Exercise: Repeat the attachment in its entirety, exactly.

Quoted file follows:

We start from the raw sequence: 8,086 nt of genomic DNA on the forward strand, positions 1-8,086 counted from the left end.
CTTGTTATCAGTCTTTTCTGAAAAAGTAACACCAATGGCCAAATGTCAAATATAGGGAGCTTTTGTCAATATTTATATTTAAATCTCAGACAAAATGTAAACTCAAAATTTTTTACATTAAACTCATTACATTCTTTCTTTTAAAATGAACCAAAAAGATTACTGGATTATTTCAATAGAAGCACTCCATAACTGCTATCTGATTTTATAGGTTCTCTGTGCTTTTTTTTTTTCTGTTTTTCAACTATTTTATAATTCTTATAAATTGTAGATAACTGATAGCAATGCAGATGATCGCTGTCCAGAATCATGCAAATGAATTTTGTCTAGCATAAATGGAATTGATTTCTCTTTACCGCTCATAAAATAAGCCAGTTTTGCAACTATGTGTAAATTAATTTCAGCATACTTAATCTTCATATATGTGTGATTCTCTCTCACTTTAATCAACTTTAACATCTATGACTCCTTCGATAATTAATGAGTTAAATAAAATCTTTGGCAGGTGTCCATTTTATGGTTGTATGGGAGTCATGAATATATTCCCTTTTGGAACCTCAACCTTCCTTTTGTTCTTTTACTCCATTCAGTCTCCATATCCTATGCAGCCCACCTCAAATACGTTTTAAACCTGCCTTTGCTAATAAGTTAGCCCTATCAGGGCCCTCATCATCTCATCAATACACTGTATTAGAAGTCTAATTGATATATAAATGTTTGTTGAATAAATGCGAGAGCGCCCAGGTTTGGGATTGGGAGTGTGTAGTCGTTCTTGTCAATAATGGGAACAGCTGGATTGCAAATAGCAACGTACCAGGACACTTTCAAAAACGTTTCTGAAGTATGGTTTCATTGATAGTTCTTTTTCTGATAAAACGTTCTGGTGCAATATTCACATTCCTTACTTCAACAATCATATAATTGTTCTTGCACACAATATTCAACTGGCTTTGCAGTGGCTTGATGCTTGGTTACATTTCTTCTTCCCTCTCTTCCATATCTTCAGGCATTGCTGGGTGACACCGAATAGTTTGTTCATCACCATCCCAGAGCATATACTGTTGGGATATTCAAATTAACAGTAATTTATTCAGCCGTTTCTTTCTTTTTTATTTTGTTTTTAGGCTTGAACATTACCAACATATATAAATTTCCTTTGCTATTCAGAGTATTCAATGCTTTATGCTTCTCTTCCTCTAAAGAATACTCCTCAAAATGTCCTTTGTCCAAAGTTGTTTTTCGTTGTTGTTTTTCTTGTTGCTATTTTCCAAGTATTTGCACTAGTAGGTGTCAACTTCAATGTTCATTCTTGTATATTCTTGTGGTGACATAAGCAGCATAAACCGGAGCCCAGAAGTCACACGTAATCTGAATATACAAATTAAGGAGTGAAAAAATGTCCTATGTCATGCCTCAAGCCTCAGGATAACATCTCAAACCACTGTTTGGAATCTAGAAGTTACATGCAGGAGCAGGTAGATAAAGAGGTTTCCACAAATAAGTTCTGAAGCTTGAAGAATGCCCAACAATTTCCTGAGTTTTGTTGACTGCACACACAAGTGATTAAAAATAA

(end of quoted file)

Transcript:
We start from the raw sequence: 8,086 nt of genomic DNA on the forward strand, positions 1-8,086 counted from the left end.
CTTGTTATCAGTCTTTTCTGAAAAAGTAACACCAATGGCCAAATGTCAAATATAGGGAGCTTTTGTCAATATTTATATTTAAATCTCAGACAAAATGTAAACTCAAAATTTTTTACATTAAACTCATTACATTCTTTCTTTTAAAATGAACCAAAAAGATTACTGGATTATTTCAATAGAAGCACTCCATAACTGCTATCTGATTTTATAGGTTCTCTGTGCTTTTTTTTTTTCTGTTTTTCAACTATTTTATAATTCTTATAAATTGTAGATAACTGATAGCAATGCAGATGATCGCTGTCCAGAATCATGCAAATGAATTTTGTCTAGCATAAATGGAATTGATTTCTCTTTACCGCTCATAAAATAAGCCAGTTTTGCAACTATGTGTAAATTAATTTCAGCATACTTAATCTTCATATATGTGTGATTCTCTCTCACTTTAATCAACTTTAACATCTATGACTCCTTCGATAATTAATGAGTTAAATAAAATCTTTGGCAGGTGTCCATTTTATGGTTGTATGGGAGTCATGAATATATTCCCTTTTGGAACCTCAACCTTCCTTTTGTTCTTTTACTCCATTCAGTCTCCATATCCTATGCAGCCCACCTCAAATACGTTTTAAACCTGCCTTTGCTAATAAGTTAGCCCTATCAGGGCCCTCATCATCTCATCAATACACTGTATTAGAAGTCTAATTGATATATAAATGTTTGTTGAATAAATGCGAGAGCGCCCAGGTTTGGGATTGGGAGTGTGTAGTCGTTCTTGTCAATAATGGGAACAGCTGGATTGCAAATAGCAACGTACCAGGACACTTTCAAAAACGTTTCTGAAGTATGGTTTCATTGATAGTTCTTTTTCTGATAAAACGTTCTGGTGCAATATTCACATTCCTTACTTCAACAATCATATAATTGTTCTTGCACACAATATTCAACTGGCTTTGCAGTGGCTTGATGCTTGGTTACATTTCTTCTTCCCTCTCTTCCATATCTTCAGGCATTGCTGGGTGACACCGAATAGTTTGTTCATCACCATCCCAGAGCATATACTGTTGGGATATTCAAATTAACAGTAATTTATTCAGCCGTTTCTTTCTTTTTTATTTTGTTTTTAGGCTTGAACATTACCAACATATATAAATTTCCTTTGCTATTCAGAGTATTCAATGCTTTATGCTTCTCTTCCTCTAAAGAATACTCCTCAAAATGTCCTTTGTCCAAAGTTGTTTTTCGTTGTTGTTTTTCTTGTTGCTATTTTCCAAGTATTTGCACTAGTAGGTGTCAACTTCAATGTTCATTCTTGTATATTCTTGTGGTGACATAAGCAGCATAAACCGGAGCCCAGAAGTCACACGTAATCTGAATATACAAATTAAGGAGTGAAAAAATGTCCTATGTCATGCCTCAAGCCTCAGGATAACATCTCAAACCACTGTTTGGAATCTAGAAGTTACATGCAGGAGCAGGTAGATAAAGAGGTTTCCACAAATAAGTTCTGAAGCTTGAAGAATGCCCAACAATTTCCTGAGTTTTGTTGACTGCACACACAAGTGATTAAAAATAA